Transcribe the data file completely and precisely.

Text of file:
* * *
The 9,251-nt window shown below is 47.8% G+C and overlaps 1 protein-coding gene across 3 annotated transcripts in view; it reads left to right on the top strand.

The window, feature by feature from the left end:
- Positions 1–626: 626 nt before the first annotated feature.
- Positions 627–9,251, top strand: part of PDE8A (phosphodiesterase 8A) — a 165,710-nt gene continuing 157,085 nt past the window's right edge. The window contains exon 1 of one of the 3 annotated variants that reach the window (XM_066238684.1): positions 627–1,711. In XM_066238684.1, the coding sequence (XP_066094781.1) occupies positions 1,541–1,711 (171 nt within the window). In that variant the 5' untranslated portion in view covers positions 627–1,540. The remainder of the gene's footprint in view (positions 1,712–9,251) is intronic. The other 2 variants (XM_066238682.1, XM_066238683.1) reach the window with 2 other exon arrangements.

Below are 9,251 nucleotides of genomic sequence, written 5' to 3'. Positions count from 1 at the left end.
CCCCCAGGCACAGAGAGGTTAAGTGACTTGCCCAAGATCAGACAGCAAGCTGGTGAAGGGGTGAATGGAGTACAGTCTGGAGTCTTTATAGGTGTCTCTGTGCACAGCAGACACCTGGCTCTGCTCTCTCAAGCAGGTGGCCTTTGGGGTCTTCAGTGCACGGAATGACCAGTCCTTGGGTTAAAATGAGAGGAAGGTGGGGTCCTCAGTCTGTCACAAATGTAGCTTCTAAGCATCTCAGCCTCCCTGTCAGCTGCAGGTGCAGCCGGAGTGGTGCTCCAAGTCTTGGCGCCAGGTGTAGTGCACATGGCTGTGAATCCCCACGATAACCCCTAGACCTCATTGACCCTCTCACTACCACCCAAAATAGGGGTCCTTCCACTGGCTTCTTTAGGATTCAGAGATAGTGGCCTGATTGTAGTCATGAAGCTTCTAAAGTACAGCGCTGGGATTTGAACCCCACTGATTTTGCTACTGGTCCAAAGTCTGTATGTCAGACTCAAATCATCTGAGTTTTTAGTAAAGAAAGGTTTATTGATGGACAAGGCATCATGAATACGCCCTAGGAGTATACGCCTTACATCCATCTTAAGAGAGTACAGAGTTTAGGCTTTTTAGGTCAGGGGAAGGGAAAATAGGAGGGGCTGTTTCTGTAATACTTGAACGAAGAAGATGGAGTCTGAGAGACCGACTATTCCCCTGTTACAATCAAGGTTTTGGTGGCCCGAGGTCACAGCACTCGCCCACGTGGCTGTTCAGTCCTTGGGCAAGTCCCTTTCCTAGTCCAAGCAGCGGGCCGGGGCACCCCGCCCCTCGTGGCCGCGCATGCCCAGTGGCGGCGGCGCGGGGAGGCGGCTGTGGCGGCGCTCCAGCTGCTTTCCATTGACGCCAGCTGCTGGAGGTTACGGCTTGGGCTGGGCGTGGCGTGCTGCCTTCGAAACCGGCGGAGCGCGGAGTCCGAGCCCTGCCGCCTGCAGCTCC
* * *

The 9,251-nt window shown below is 47.8% G+C and overlaps 1 protein-coding gene across 3 annotated transcripts in view; it reads left to right on the top strand.

The window, feature by feature from the left end:
- Positions 1–626: 626 nt before the first annotated feature.
- Positions 627–9,251, top strand: part of PDE8A (phosphodiesterase 8A) — a 165,710-nt gene continuing 157,085 nt past the window's right edge. The window contains exon 1 of one of the 3 annotated variants that reach the window (XM_066238684.1): positions 627–1,711. In XM_066238684.1, the coding sequence (XP_066094781.1) occupies positions 1,541–1,711 (171 nt within the window). In that variant the 5' untranslated portion in view covers positions 627–1,540. The remainder of the gene's footprint in view (positions 1,712–9,251) is intronic. The other 2 variants (XM_066238682.1, XM_066238683.1) reach the window with 2 other exon arrangements.

Below are 9,251 nucleotides of genomic sequence, written 5' to 3'. Positions count from 1 at the left end.
CCCCCAGGCACAGAGAGGTTAAGTGACTTGCCCAAGATCAGACAGCAAGCTGGTGAAGGGGTGAATGGAGTACAGTCTGGAGTCTTTATAGGTGTCTCTGTGCACAGCAGACACCTGGCTCTGCTCTCTCAAGCAGGTGGCCTTTGGGGTCTTCAGTGCACGGAATGACCAGTCCTTGGGTTAAAATGAGAGGAAGGTGGGGTCCTCAGTCTGTCACAAATGTAGCTTCTAAGCATCTCAGCCTCCCTGTCAGCTGCAGGTGCAGCCGGAGTGGTGCTCCAAGTCTTGGCGCCAGGTGTAGTGCACATGGCTGTGAATCCCCACGATAACCCCTAGACCTCATTGACCCTCTCACTACCACCCAAAATAGGGGTCCTTCCACTGGCTTCTTTAGGATTCAGAGATAGTGGCCTGATTGTAGTCATGAAGCTTCTAAAGTACAGCGCTGGGATTTGAACCCCACTGATTTTGCTACTGGTCCAAAGTCTGTATGTCAGACTCAAATCATCTGAGTTTTTAGTAAAGAAAGGTTTATTGATGGACAAGGCATCATGAATACGCCCTAGGAGTATACGCCTTACATCCATCTTAAGAGAGTACAGAGTTTAGGCTTTTTAGGTCAGGGGAAGGGAAAATAGGAGGGGCTGTTTCTGTAATACTTGAACGAAGAAGATGGAGTCTGAGAGACCGACTATTCCCCTGTTACAATCAAGGTTTTGGTGGCCCGAGGTCACAGCACTCGCCCACGTGGCTGTTCAGTCCTTGGGCAAGTCCCTTTCCTAGTCCAAGCAGCGGGCCGGGGCACCCCGCCCCTCGTGGCCGCGCATGCCCAGTGGCGGCGGCGCGGGGAGGCGGCTGTGGCGGCGCTCCAGCTGCTTTCCATTGACGCCAGCTGCTGGAGGTTACGGCTTGGGCTGGGCGTGGCGTGCTGCCTTCGAAACCGGCGGAGCGCGGAGTCCGAGCCCTGCCGCCTGCAGCTCC